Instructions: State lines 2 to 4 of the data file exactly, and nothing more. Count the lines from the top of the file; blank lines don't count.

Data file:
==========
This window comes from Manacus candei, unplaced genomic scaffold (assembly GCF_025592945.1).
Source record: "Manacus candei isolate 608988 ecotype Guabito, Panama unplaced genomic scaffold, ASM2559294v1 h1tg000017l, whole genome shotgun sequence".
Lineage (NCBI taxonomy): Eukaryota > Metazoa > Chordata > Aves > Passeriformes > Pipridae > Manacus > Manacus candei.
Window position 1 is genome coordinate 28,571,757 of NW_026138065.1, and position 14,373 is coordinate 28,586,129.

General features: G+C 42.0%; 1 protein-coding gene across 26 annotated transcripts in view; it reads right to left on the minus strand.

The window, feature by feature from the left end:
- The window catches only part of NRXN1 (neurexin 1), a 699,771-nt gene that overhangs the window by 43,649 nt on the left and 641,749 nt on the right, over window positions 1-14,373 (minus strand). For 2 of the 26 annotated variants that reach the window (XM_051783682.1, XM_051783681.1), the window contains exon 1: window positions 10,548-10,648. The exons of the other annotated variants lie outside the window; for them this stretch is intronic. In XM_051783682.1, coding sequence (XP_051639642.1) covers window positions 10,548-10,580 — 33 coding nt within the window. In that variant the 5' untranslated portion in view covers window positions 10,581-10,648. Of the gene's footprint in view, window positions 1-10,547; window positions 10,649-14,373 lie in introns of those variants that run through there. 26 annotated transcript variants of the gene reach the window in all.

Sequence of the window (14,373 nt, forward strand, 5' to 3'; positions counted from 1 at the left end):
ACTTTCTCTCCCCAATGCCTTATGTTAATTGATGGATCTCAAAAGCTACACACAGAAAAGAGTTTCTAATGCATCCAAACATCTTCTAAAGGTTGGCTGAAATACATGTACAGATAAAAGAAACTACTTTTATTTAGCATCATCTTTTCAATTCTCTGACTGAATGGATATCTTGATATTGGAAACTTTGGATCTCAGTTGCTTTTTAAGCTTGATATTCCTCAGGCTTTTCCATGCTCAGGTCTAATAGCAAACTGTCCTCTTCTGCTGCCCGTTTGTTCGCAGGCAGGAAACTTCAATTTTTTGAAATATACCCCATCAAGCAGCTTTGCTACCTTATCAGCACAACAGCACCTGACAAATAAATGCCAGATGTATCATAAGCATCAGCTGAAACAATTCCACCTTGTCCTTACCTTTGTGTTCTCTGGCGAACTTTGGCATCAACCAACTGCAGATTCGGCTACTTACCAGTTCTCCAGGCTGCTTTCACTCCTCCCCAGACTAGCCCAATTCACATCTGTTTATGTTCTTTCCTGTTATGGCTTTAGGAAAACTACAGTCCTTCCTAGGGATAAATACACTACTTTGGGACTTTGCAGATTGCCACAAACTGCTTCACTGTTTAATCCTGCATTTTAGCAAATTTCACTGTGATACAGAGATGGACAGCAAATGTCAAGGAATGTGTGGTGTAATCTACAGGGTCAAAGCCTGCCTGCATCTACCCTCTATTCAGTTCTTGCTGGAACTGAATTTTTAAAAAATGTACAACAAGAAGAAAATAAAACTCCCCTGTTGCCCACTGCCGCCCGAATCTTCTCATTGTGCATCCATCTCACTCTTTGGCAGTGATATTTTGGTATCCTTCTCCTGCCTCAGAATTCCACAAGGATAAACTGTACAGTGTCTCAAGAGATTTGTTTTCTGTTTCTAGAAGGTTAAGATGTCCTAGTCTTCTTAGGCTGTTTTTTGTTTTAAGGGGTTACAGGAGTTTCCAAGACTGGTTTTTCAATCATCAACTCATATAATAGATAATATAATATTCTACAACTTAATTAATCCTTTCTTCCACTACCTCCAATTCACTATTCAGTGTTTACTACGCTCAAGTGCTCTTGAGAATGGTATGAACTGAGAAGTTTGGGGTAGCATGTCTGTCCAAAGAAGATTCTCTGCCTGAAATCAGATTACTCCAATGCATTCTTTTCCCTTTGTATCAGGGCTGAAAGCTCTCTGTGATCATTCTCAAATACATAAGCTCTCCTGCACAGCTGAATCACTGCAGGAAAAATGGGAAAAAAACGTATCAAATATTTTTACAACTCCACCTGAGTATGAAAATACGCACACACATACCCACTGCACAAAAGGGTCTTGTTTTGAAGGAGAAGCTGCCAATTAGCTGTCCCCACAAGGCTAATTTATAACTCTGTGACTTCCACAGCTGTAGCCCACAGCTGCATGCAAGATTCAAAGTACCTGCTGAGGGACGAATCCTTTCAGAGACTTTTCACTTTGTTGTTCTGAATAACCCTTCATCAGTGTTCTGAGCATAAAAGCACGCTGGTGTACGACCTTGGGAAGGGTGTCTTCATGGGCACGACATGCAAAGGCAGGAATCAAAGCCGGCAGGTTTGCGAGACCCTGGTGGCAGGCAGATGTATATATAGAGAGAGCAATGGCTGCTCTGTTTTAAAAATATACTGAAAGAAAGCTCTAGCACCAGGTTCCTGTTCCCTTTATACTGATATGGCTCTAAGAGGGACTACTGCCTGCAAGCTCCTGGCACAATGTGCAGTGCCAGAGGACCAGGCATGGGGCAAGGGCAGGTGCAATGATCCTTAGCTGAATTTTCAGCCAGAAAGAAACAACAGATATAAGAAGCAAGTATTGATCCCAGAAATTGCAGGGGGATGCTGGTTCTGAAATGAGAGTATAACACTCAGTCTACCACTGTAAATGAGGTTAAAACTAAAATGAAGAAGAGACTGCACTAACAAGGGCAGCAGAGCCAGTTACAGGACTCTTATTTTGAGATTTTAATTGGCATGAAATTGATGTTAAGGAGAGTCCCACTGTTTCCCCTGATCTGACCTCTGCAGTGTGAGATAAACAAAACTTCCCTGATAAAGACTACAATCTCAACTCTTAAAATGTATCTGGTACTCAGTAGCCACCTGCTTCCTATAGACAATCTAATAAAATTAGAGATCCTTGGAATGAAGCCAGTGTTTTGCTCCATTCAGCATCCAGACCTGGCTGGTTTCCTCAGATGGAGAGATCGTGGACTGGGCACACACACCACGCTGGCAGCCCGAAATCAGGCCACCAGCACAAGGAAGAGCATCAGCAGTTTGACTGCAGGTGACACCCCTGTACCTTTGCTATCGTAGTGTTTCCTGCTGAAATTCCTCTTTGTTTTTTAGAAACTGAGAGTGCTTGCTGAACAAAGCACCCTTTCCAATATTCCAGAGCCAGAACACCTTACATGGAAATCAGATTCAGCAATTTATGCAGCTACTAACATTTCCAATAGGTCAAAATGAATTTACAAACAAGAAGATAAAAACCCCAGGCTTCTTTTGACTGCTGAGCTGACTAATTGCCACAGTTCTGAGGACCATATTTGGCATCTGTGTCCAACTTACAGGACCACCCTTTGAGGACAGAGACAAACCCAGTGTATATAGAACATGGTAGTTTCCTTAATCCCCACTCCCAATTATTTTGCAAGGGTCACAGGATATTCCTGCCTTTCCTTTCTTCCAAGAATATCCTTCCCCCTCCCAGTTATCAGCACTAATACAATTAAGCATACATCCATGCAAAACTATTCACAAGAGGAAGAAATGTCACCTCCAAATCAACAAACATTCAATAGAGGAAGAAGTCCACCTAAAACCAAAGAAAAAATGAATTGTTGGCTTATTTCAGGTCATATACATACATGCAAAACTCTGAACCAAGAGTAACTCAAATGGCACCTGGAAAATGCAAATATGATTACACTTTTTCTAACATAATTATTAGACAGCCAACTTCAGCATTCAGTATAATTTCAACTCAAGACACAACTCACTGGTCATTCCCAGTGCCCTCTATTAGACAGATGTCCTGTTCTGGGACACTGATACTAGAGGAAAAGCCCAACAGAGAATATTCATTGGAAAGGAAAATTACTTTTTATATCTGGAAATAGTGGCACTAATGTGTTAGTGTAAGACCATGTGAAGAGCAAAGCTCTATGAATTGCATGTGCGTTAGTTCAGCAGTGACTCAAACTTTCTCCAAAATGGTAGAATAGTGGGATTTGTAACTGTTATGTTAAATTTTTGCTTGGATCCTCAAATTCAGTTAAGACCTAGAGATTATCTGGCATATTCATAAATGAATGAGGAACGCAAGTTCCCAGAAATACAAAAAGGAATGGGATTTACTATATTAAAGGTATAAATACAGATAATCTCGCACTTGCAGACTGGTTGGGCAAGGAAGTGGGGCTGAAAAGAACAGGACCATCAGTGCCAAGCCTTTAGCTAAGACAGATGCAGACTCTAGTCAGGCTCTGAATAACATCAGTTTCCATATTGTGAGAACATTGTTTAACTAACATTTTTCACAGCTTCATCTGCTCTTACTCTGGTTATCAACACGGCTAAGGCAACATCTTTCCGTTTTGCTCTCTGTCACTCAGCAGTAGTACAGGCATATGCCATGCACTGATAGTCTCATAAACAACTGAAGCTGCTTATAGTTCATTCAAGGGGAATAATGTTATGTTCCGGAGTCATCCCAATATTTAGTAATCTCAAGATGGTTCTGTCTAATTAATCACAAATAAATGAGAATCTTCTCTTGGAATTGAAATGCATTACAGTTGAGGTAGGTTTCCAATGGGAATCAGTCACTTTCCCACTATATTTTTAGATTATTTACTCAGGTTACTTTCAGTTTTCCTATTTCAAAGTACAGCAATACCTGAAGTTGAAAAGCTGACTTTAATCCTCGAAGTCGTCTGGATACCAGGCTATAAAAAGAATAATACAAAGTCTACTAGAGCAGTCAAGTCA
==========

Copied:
Source record: "Manacus candei isolate 608988 ecotype Guabito, Panama unplaced genomic scaffold, ASM2559294v1 h1tg000017l, whole genome shotgun sequence".
Lineage (NCBI taxonomy): Eukaryota > Metazoa > Chordata > Aves > Passeriformes > Pipridae > Manacus > Manacus candei.
Window position 1 is genome coordinate 28,571,757 of NW_026138065.1, and position 14,373 is coordinate 28,586,129.